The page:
In a molecular epidemiological study of lung cancer cases (n = 81) and noncancer controls (n = 67), polycyclic aromatic hydrocarbon (PAH)-DNA adducts were evaluated in peripheral blood leukocytes from all subjects and in a smaller number of lung tissue specimens collected prior to or at surgery. Sister chromatid exchanges (SCE) in lymphocytes were also studied in a subset of cases and controls. Questionnaire, medical record, or tumor registry data provided a family history of cancer, as well as information on cigarette smoking, dietary and occupational exposure to PAHs, and other factors related to SCEs. In both cases and controls PAH-DNA adducts in leukocytes measured by an ezyme-linked immunosorbent assay were not significantly related to age, sex, ethnicity, amount of cigarette smoking, passive smoking, dietary charcoal, or caffeine consumption. Nor did family history of cancer or histological type of cancer significantly affect adduct levels. However, when subjects were stratified by smoking status (current, former, and nonsmoker), lung cancer cases who were current smokers had significantly higher levels of covalent adducts than current smoker controls. A seasonal variation was observed in PAH-DNA binding, with a peak in adduct levels during July–October. This peak corresponds to that seen in a prior study of aryl hydrocarbon hydroxylase inducibility by other investigators. The finding of significant levels of PAH-DNA adducts in former smokers and non-smokers supports an earlier observation that this marker is not smoking specific but reflects a pervasive and variable “background” exposure to PAH. These results are consistent with a genetically determined enhancement of PAH-DNA adduct formation in leukocytes of lung cancer cases which is evident in current smokers. The results in lung tissue are limited by the small number of samples. Adduct levels were not significantly increased in lung tissue of smokers compared with nonsmokers. An inverse linear correlation was seen between adduct values in lung tissue and age of the donors. SCEs were significantly related to pack years of smoking. However, there was no difference in the frequency of SCE between cases and controls; nor were SCE and DNA adducts significantly correlated in this small sample.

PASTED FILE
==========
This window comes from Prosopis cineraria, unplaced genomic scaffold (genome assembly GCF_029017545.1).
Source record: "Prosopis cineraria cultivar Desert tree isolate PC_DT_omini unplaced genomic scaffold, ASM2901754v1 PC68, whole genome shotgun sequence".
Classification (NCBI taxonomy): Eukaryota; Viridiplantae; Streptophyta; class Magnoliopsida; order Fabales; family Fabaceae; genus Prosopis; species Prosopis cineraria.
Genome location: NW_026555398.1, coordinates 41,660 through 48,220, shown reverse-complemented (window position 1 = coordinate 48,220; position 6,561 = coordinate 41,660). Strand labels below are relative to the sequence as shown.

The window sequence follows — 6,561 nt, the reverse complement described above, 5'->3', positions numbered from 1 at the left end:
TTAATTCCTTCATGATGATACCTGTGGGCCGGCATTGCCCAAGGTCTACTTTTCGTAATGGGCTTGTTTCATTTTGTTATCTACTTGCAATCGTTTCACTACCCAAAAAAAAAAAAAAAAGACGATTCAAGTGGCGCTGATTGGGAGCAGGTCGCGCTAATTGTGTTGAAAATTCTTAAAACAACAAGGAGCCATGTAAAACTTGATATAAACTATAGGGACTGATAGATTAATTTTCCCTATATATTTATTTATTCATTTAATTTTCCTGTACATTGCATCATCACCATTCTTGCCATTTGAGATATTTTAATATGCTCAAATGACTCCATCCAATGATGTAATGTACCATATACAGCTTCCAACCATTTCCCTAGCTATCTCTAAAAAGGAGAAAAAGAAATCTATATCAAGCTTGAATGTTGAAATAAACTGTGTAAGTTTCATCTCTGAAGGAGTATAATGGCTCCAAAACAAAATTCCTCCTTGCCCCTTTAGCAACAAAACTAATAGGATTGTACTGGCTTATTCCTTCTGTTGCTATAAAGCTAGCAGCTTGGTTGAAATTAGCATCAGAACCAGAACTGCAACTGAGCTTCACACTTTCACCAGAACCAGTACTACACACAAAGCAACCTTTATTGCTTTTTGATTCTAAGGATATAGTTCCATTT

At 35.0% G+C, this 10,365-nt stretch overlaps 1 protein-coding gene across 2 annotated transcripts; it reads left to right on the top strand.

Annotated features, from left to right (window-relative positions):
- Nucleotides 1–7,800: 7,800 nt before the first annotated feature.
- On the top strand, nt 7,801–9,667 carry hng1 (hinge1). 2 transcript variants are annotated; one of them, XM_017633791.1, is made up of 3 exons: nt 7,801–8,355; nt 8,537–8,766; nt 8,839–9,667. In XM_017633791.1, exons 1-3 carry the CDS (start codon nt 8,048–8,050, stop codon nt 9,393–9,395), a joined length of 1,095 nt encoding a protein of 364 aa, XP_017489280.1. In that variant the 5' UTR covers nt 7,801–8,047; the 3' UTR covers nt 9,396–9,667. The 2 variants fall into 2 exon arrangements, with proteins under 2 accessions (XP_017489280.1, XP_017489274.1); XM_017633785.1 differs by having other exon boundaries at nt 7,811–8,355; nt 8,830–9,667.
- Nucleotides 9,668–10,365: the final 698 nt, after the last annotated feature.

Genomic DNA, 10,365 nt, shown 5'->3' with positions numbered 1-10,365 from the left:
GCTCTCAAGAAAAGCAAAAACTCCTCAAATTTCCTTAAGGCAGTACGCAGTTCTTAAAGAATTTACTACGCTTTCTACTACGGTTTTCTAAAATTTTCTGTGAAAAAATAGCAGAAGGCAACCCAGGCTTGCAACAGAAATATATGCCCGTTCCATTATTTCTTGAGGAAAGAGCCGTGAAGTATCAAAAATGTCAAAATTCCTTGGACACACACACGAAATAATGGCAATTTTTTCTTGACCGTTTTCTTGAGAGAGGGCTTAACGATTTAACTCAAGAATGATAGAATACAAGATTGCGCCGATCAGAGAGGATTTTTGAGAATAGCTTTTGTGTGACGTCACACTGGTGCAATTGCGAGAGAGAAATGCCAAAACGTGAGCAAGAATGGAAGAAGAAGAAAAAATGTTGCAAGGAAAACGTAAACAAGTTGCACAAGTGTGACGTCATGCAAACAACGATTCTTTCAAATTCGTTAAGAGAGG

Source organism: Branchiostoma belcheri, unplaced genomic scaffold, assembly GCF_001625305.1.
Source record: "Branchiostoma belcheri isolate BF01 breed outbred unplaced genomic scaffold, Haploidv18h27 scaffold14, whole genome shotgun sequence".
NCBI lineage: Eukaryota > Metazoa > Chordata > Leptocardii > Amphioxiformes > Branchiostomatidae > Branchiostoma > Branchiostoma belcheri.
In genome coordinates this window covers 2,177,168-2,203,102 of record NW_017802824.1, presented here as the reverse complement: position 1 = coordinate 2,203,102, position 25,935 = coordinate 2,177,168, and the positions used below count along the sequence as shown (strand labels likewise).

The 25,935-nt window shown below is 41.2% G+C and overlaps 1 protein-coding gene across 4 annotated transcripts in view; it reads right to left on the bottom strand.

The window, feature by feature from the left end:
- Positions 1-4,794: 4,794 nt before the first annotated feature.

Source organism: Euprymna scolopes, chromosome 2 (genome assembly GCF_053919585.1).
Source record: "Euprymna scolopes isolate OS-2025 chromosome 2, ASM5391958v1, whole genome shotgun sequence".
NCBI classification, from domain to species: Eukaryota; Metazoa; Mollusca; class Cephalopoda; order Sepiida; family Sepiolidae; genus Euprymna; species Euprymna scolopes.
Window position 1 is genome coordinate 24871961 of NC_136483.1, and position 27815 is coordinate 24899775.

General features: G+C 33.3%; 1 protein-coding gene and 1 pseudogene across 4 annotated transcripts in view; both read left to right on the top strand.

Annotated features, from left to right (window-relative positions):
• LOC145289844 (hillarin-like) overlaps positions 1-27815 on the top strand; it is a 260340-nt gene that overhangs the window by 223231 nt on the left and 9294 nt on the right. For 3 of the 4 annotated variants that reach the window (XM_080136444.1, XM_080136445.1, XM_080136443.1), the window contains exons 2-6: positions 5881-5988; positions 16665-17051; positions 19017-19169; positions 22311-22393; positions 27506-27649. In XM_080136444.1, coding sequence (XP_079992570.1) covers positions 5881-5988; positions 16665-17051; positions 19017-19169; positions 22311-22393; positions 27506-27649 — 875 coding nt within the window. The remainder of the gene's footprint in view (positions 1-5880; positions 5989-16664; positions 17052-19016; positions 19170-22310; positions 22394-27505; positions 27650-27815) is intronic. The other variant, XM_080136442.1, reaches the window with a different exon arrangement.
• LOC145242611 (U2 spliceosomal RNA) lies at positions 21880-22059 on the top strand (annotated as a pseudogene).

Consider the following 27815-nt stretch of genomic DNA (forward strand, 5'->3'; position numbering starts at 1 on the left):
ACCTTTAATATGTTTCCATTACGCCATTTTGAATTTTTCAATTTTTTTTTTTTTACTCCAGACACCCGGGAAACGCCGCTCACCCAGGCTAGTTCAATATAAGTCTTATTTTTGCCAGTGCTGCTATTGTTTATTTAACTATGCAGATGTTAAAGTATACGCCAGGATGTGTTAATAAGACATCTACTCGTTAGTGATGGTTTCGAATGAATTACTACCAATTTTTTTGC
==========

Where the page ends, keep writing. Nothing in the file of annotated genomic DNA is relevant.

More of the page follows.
This work was supported by USPHS Grants 5 R01CA-35809 and 5 R01CA-39174 from the Division of Extramural Activities, National Cancer Institute; by National Cancer Institute Grant P01CA-21111; and by Grant 41387 from the American Cancer Society.